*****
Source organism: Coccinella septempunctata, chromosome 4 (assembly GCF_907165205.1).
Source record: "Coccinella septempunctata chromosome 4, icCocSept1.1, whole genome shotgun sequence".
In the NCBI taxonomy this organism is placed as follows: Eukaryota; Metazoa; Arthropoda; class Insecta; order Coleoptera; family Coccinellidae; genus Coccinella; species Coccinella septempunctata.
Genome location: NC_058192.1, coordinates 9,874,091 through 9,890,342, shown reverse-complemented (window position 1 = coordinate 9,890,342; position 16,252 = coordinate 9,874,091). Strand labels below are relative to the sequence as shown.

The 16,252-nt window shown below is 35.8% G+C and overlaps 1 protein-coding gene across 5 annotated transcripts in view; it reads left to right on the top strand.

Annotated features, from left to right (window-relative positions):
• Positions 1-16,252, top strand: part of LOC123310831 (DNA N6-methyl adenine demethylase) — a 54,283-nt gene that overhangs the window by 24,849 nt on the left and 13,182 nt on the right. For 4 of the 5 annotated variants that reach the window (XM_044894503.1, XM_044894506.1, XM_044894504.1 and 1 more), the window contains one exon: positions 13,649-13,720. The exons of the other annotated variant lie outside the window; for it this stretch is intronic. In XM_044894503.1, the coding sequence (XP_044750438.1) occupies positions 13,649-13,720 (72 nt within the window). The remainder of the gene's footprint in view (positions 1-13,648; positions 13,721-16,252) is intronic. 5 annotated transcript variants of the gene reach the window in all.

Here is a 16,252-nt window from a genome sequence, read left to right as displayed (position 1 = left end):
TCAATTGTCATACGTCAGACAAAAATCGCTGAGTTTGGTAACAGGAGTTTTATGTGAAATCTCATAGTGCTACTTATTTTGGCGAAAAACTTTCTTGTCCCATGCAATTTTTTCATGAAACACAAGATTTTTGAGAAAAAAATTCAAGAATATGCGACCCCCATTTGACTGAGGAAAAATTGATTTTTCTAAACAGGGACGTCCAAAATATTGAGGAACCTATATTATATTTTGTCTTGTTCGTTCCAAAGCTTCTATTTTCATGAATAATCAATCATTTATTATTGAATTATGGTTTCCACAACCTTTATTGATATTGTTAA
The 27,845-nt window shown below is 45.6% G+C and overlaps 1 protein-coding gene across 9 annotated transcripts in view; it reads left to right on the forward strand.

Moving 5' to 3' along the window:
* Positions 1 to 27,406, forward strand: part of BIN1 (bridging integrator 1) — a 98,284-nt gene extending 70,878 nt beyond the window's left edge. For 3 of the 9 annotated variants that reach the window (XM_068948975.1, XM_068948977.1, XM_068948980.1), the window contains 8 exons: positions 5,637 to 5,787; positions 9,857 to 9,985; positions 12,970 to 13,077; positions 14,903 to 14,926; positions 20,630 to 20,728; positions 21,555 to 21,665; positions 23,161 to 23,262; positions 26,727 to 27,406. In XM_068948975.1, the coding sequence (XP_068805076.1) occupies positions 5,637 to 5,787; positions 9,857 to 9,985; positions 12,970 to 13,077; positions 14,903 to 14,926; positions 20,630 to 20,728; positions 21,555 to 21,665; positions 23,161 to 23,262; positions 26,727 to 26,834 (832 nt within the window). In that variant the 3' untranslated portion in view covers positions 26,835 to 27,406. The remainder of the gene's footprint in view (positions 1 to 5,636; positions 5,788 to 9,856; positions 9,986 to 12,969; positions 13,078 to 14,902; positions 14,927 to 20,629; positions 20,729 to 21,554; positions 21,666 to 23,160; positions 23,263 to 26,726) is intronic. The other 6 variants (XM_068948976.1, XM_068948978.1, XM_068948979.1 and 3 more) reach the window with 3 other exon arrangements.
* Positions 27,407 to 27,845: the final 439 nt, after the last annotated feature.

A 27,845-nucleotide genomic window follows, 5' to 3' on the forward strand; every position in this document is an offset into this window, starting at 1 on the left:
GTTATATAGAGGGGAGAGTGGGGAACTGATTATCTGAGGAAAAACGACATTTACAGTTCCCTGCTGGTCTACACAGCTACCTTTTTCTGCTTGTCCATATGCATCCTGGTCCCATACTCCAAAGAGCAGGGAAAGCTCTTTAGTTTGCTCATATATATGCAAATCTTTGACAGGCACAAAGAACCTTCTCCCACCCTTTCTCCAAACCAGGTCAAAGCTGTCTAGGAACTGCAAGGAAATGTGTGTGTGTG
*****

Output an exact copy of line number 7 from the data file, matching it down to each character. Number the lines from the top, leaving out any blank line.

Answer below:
• Positions 1-16,252, top strand: part of LOC123310831 (DNA N6-methyl adenine demethylase) — a 54,283-nt gene that overhangs the window by 24,849 nt on the left and 13,182 nt on the right. For 4 of the 5 annotated variants that reach the window (XM_044894503.1, XM_044894506.1, XM_044894504.1 and 1 more), the window contains one exon: positions 13,649-13,720. The exons of the other annotated variant lie outside the window; for it this stretch is intronic. In XM_044894503.1, the coding sequence (XP_044750438.1) occupies positions 13,649-13,720 (72 nt within the window). The remainder of the gene's footprint in view (positions 1-13,648; positions 13,721-16,252) is intronic. 5 annotated transcript variants of the gene reach the window in all.